What Is a Florida Contractor License Bond?
Many construction contractors in Florida need to obtain a contractor license bond in order to get licensed.
The purpose of license bonds is to protect the state and the contractors’ clients from any fraudulent actions during the execution of construction jobs. For construction specialists, being bonded is also a sign of trustworthiness.
Your Florida contractor license bond functions just like other surety bonds. In practical terms, it’s a contract between three entities. Your contractor business is the principal that needs to get bonded. The state authority that is licensing you– in this case the Florida Department of Business and Professional Regulation– is the obligee. Finally, the surety is the entity providing the bond.
Questions about Contractor License Bonds in Florida
Who needs to obtain a Florida contractor license bond?
Contractors in the state need to get a Florida contractor license from the Department of Business and Professional Regulation. During this process, they might be required to post a contractor license bond as well.
The condition for bonding for contractors is that if their FICO derived credit score is above 660, they do not need another proof of financial security such as a bond. However, if it’s lower than that, they need to post a surety bond or an irrevocable letter of credit.
The purpose of the bond is to protect the interests of contractors’ clients. It guarantees that the construction services offered by the contractors will follow the highest possible standards and that the work will be completed in full as per the contract.
How much does a Florida contractor license bond cost?
Since there are two types of Florida contractor licenses, the required surety bonds amount differ. For Division I contractors, the bond is $20,000, while Division II contractors need to post a $10,000 bond.
Additionally, if contractors undergo a special Financial Responsibility Course, they can reduce the required bond amounts to $10,000 for Division I and $5,000 for Division II.
Your bond premium is only a fraction of the surety bond amount you need to post. For standard bonding market applicants, the typical bonding rates are between 1% and 5% of the bond amount. Thus for a $10,000 bond, you can expect to pay a premium of $100 to $500.
|Bond Type||Surety Bond Amount||Above 700||Between 650-699||Between 600-649||Below 599|
|Division I contractor license bond||$20,000||$150-$200||$200-$600||$600-$1,000||$1,000-$1,500|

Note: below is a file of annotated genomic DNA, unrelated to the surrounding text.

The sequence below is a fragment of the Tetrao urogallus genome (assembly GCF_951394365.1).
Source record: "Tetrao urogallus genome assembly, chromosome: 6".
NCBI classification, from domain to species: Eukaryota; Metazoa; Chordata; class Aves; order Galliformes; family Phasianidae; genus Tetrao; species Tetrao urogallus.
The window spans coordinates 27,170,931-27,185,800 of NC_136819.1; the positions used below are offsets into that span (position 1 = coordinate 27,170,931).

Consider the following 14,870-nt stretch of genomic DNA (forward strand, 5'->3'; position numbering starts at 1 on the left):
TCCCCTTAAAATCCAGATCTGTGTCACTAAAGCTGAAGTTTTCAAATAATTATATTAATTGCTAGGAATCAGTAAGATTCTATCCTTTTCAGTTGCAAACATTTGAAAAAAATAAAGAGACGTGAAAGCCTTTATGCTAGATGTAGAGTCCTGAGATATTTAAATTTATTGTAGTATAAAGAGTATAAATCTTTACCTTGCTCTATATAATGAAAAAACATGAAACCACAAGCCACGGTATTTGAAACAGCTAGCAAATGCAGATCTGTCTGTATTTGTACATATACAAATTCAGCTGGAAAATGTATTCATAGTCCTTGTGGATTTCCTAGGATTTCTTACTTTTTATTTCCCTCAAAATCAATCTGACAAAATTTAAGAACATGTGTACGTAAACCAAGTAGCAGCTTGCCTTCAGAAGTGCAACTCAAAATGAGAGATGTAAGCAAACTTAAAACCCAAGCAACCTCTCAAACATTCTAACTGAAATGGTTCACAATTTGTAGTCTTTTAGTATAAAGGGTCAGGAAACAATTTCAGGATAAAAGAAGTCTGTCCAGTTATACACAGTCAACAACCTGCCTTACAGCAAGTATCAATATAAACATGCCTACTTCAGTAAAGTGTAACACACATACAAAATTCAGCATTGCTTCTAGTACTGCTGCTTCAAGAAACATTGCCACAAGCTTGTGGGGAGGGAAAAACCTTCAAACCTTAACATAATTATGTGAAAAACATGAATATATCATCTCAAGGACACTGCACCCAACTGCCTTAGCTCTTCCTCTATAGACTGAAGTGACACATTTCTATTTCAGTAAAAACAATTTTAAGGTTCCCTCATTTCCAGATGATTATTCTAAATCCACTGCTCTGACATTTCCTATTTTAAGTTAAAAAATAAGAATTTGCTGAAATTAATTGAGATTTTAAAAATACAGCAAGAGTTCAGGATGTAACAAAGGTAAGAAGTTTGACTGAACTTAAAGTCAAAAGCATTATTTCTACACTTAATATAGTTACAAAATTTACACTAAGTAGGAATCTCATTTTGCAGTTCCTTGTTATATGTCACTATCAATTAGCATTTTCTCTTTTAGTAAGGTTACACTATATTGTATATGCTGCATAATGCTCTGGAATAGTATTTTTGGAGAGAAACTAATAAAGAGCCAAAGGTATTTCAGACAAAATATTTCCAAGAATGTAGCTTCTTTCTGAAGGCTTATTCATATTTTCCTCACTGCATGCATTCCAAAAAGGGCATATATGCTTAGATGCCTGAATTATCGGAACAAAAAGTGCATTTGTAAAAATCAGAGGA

|Division II contractor license bond
Division I reduced contractor license bond
|Division II reduced contractor license bond||$5,000||$100||$100 - $125||$125-$250||$250-$500|
When you apply for your Florida contractor license bond, your surety provider will carefully assess your bond application. It will consider your personal credit score, as well as at your personal and business finances, assets and liquidity and professional experience. Your bond price will be lower if your overall finances are in good shape.
For a complete overview of how your Florida contractor license bond price is determined, our surety bond cost page is an excellent resource.
Can I get a Florida contractor license bond with bad credit?
Financial problems can be difficult to tackle for construction contractors. That’s why we at Lance Surety Bonds operate our Bad Credit Surety Bonds program. It’s here to help contractors with low credit scores, tax liens, bankruptcies, or civil judgements.
The typical bad credit bonding premiums vary between 5% and 10%. The bond cost is slightly higher, but with us you’re guaranteed a top bonding rate whatever your credit score is. We have close connections with a number of A-rated, T-listed surety companies, so we are able to select the best bonding option for your situation.
How do I get my Florida contractor license bond?
You can apply online today for your free Florida contractor license bond quote! Once you’ve completed the application form and attached all paperwork, we will deliver your exact bond price in no time.
You can always consult our extensive How to Get Bonded page for all the facts about bonding.
For any questions, just call us at (877) 514-5146 and our bonding experts will happily help you out.
How are bond claims handled for contractors?
Unlike insurance, contractor license bonds are a safety net for your clients, not for you. They guarantee that you will abide by all state regulations when executing your work.
If you transgress from applicable rules, a harmed party can file a claim against your bond. On proven cases, the surety will reimburse the claimant up to the penal sum of the bond. Afterwards, you will be liable to repay it in full.
As this illustrates, proven claims are a serious financial threat for your contractor business. The best course of action is to avoid them as much as possible, and in case of a claim, to seek an agreement as early as possible.
Contractor License Bonds in Other States
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- New Hampshire
- New Jersey
- New Mexico
- New York
- North Carolina
- North Dakota
- Rhode Island
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- South Dakota
- Washington D.C.
- West Virginia
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